Don’t believe Tory claims there will be no hard Border
Idea that EU will make special case for North over customs control is far-fetched
A mock customs post set up by anti-Brexit campaigners at Ravensdale, Co Louth, last February to highlight concerns about trade. Photograph: Niall Carson/PA Wire
Irish politicians and diplomats are now finding themselves in an unholy alliance with pro-Brexit ideologues in the UK as they keep insisting that under no circumstances will there be any customs checks and border posts between Northern Ireland and the Republic of Ireland in the event of the UK quitting the European Union customs union.
The Tory election manifesto states: “Leaving the European Union also means we will be free to strike our own trade agreements with countries outside the EU.” This means the UK leaving the customs union, which would have very serious implications for Northern Ireland. On every EU external border with countries outside the customs union there are formal customs controls with the usual barriers and inspection buildings.
The former UK cabinet minster Owen Patterson, a committed Brexiter, told the BBC the Border would be like the one between the United States and Canada, with electronic customs clearance taking place so physical border checks are not needed. That is true for big transborder firms such as the big three auto makers, whose assembly and component plants are on both side of the Great Lakes.
But as anyone who has waited in line in a car to cross from the US into Canada or vice versa can testify, the border checks are real. The EU and Switzerland also have border and customs control posts, as do Sweden and Norway – the latter outside the EU customs union, while Sweden is a full EU member. According to the Norwegian embassy in London, there are staffed border posts and regular checks to ensure nothing comes into Norway that avoids the duties and tariffs required by law. Queues to cross from Norway into Sweden are the norm.
After months of being in denial can the powerful Irish lobby start to make clear that a full amputation of the UK from the EU single market and customs union is the final revenge of English nationalism on the people of Ireland?
Between Ireland and the UK’s six counties in Northern Ireland it may be possible to clear customs by electronic means for big-ticket firms such as Guinness or agribusiness giants. But there is a tariff of €1,670 on every ton of hard cheese imported into the EU, for example, and it is hard to see continental Europe’s cheese producers turning a blind eye to tariff-free cheese trade between EU and non-EU Ireland.
On the assumption that the UK will be leaving the EU customs union, the chief EU Brexit negotiator, Michel Barnier, says he has told the French government it must set up centres de dédouanement (customs-clearance halls) in every port on the French Atlantic coast that can receive a vessel that can transport goods from the UK.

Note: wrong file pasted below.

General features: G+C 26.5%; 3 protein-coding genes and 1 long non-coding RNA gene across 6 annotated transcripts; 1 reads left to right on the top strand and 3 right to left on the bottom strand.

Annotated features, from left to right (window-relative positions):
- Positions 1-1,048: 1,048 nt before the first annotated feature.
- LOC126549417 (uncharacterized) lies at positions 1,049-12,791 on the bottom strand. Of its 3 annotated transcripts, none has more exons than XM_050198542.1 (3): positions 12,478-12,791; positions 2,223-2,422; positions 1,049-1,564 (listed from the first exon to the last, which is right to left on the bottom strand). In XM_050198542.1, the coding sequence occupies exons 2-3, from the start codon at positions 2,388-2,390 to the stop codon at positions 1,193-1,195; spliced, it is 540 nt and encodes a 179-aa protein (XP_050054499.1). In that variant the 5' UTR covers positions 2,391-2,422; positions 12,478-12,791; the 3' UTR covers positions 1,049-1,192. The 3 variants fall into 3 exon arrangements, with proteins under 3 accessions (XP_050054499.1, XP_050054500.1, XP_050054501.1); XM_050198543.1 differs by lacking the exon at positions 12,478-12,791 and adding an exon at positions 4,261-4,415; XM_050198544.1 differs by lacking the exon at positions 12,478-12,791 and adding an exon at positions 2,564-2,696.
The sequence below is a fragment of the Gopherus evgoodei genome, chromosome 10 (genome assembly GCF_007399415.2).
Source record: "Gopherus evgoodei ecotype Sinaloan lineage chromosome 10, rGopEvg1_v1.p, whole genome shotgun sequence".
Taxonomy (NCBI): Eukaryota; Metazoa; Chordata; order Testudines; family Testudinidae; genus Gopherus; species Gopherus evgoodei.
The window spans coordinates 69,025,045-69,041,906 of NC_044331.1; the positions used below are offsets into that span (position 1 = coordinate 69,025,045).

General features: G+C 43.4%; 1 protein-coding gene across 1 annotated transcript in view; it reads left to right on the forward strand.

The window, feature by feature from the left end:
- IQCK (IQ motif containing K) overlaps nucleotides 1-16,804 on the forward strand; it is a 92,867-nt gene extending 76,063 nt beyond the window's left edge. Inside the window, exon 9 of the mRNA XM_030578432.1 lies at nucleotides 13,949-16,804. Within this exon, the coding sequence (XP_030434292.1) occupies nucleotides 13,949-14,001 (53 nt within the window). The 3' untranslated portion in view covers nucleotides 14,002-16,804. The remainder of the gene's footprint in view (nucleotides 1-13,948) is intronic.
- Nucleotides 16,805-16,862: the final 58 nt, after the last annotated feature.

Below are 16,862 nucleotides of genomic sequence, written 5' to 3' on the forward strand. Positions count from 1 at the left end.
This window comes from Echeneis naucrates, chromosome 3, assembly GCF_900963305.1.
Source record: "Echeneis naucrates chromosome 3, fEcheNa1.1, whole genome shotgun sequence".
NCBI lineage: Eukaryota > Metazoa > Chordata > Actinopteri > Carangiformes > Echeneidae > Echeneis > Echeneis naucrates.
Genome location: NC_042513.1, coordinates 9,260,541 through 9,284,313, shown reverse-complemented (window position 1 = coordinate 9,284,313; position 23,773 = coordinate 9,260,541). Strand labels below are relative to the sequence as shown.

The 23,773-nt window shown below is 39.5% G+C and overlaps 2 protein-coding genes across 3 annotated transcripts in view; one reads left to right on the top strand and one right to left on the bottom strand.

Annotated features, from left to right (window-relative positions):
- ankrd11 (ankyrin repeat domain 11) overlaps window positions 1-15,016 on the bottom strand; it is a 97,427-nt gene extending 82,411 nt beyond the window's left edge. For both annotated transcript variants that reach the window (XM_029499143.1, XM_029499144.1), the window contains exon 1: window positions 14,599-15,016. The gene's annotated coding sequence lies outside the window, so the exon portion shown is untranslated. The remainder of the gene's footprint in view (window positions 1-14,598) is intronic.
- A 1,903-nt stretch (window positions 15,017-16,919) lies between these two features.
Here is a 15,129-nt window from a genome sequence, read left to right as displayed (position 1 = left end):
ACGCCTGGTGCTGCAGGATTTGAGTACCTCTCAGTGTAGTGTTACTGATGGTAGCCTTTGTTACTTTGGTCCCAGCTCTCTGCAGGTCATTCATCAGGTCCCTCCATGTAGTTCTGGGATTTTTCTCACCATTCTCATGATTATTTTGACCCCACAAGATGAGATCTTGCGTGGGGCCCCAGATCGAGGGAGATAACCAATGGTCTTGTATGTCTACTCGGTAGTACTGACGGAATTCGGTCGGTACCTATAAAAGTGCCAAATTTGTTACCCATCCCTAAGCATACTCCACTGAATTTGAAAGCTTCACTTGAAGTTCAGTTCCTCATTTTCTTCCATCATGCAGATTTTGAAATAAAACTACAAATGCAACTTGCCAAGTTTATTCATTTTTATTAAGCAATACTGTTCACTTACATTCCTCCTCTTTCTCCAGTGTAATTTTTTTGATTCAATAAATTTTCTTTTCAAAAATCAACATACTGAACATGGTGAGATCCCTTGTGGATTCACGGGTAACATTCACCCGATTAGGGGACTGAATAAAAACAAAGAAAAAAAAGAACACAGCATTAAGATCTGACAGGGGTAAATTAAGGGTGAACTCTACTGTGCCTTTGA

The same will be true for Belgium, the Netherlands, Denmark, Spain, Germany and Sweden. The idea that the EU will insist on proper borders with all its other friendly neighbours such as Switzerland and Norway but make a special case for Northern Ireland is far-fetched despite the protests from Dublin and the blowhard Brexit statements in London that borders do not need controls – not the latter’s line, of course, when it comes to European citizens.
The days of Europe smiling forgivingly on Ireland’s tax laxity with Apple and other mainly US firms are over
One dramatic way of solving the problem would be for the UK to accept that all the island of Ireland was ring-fenced from Brexit and could stay in the EU customs union and single market. The politics and legal aspects of having a chunk of the UK in the EU even as mainland Britain becomes a “third country” and cut off from today’s trading and export access are probably insurmountable.
The EU’s patience with Ireland’s exotic tax deals for foreign investment may now be running out. In terms of GDP per capita Ireland is the EU’s second-richest country according to the International Monetary Fund – $65,871 (€58,785) for each Irish citizen, compared with $40,412 (€36,065) for each Brit or $42,436 (€37,871) for each German. These figures flatter to deceive, as the Irish total GDP includes foreign firms who pay little tax.
Nonetheless, the days of Europe smiling forgivingly on Ireland’s tax laxity with Apple and other mainly US firms are over. So as Ireland grapples with how to handle Brexit and the frontier issue with the six countries still under UK suzerainty it faces a harsh dilemma. Do the Irish adopt Brexit language, blaming it all on Brussels? Or after months of being in denial can the powerful Irish lobby – its business leaders, superb diplomats, TDs and MEPs linked to European political parties, and the diaspora in Britain and the English-speaking world – start to make clear that a full amputation of the UK from the EU single market and customs union is the final revenge of English nationalism on the people of Ireland ever since they had the impertinence to follow America 140 years later and assert their right to be a free and independent nation no longer ruled by the English?
Denis MacShane is a former UK minister of state for Europe and author of Brexit: How Britain Will Leave Europe